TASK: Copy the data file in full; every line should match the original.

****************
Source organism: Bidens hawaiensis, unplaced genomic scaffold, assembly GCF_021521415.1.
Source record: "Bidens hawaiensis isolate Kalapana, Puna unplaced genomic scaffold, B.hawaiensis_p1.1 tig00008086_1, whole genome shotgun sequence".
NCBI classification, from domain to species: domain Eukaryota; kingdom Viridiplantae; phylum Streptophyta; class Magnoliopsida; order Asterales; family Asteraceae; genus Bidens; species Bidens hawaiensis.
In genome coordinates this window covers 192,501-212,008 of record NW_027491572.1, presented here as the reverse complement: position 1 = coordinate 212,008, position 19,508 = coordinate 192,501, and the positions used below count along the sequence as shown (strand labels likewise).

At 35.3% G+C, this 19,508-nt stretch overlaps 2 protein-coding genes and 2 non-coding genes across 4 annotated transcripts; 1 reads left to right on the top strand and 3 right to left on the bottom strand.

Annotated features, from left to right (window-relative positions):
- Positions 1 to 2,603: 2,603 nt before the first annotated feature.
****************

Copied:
Source organism: Bidens hawaiensis, unplaced genomic scaffold, assembly GCF_021521415.1.
Source record: "Bidens hawaiensis isolate Kalapana, Puna unplaced genomic scaffold, B.hawaiensis_p1.1 tig00008086_1, whole genome shotgun sequence".
NCBI classification, from domain to species: domain Eukaryota; kingdom Viridiplantae; phylum Streptophyta; class Magnoliopsida; order Asterales; family Asteraceae; genus Bidens; species Bidens hawaiensis.
In genome coordinates this window covers 192,501-212,008 of record NW_027491572.1, presented here as the reverse complement: position 1 = coordinate 212,008, position 19,508 = coordinate 192,501, and the positions used below count along the sequence as shown (strand labels likewise).

At 35.3% G+C, this 19,508-nt stretch overlaps 2 protein-coding genes and 2 non-coding genes across 4 annotated transcripts; 1 reads left to right on the top strand and 3 right to left on the bottom strand.

Annotated features, from left to right (window-relative positions):
- Positions 1 to 2,603: 2,603 nt before the first annotated feature.